Use this URL to cite or link to this record in EThOS: http://ethos.bl.uk/OrderDetails.do?uin=uk.bl.ethos.633533
Title: Signalling sustainability : drivers, types of signals and methods : a comparative study between certified and non-certified companies within the UK sustainable fashion sector
Author: Varda, Hebe
ISNI:       0000 0004 5346 4896
Awarding Body: Cardiff University
Current Institution: Cardiff University
Date of Award: 2014
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Abstract:
The reasons and ways by which sustainability is signalled to stakeholders have changed over the years. The absence of a common sustainability framework urges companies to act individually in discovering the most suitable signals that covey their engagement with sustainability strategy. This study explores the mechanisms that create a connection between a sustainability signal and the fundamental value it represents, a process identified as a signal fit. The study also focuses on the reasons for signalling and investigates the types of sustainability signals and methods adopted by private companies in general and in the context of the sustainable fashion industry in particular. Qualitative research was used including observation, unstructured exploratory discussions, and semi-structured interviews with twenty-four companies. The participant companies were grouped into two clusters: certified and non-certified, depending on their official certification status regarding their sustainability practices. It is shown that companies set their signalling sustainability environment by four underlying drivers: strategic, legitimacy, market, and owner drivers. Companies send out signals of: sustainable manufacturing processes, transparency in processes, and sustainability as a core part of their corporate identity. These sustainability signals are integrated into the marketing mix. The two clusters are revealed to have similarities and differences in the content and structure of their sustainability signalling, and this led to the development of the “signalling sustainability process model”. The model explains the process of signalling and concludes that the signalling outcomes of the two company clusters can be different even though their starting points are characterized by similar drivers; certified companies achieve fit and gain positive outcomes, non-certified companies do not. This reality widely affects signalling sustainability structures in their whole environment. This study extends current CSR and signalling literatures by identifying the drivers, types of signals and methods behind signalling sustainability. It also identifies which homogeneous sustainability signals have a relevant impact on private companies of a small scale.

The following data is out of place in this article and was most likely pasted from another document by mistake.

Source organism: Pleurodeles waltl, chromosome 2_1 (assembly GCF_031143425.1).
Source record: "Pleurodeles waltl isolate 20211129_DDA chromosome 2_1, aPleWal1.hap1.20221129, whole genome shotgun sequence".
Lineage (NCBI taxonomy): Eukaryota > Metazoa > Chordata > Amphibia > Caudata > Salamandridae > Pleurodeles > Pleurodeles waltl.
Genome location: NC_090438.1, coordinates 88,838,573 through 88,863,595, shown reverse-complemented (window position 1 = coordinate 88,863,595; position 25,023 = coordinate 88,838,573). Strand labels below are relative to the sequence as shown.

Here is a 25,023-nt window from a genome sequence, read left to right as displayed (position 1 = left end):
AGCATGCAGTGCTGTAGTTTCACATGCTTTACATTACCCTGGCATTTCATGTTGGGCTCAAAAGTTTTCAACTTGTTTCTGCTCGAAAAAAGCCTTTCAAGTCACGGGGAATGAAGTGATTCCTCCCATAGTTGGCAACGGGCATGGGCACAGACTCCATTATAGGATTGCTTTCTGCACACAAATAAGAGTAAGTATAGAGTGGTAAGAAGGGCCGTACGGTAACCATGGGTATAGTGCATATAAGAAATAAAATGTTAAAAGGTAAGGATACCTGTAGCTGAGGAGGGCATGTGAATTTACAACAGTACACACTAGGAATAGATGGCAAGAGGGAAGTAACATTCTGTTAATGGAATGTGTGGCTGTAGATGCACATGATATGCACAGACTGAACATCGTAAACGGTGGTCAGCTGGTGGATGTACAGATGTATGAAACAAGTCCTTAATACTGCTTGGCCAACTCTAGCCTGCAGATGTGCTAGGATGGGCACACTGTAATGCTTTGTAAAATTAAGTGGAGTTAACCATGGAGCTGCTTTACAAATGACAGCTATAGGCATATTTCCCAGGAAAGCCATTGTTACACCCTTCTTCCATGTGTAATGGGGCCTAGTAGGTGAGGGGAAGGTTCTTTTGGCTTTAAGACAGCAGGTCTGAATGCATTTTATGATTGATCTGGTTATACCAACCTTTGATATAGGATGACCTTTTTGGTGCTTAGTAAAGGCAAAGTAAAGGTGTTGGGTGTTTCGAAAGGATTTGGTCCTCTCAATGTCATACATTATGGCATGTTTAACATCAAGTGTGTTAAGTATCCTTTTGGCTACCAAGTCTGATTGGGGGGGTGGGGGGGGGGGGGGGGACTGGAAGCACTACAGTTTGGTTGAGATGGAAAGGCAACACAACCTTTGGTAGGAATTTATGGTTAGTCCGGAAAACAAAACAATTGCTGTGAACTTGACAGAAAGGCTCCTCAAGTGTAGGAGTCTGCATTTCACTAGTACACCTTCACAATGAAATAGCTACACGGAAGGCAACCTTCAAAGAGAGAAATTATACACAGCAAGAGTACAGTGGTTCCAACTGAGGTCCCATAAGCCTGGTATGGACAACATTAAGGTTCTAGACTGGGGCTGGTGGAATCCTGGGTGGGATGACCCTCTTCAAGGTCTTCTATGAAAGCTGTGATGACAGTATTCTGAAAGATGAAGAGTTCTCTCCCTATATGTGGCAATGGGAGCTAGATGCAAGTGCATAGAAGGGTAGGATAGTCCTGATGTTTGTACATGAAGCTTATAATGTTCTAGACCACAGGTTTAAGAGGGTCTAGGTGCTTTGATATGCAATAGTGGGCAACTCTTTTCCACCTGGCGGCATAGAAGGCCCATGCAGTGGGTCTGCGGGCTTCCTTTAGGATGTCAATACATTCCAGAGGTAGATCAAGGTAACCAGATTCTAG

Supervisor: Not available Sponsor: Not available
Qualification Name: Thesis (Ph.D.) Qualification Level: Doctoral
EThOS ID: uk.bl.ethos.633533  DOI: Not available
Keywords: H Social Sciences (General)
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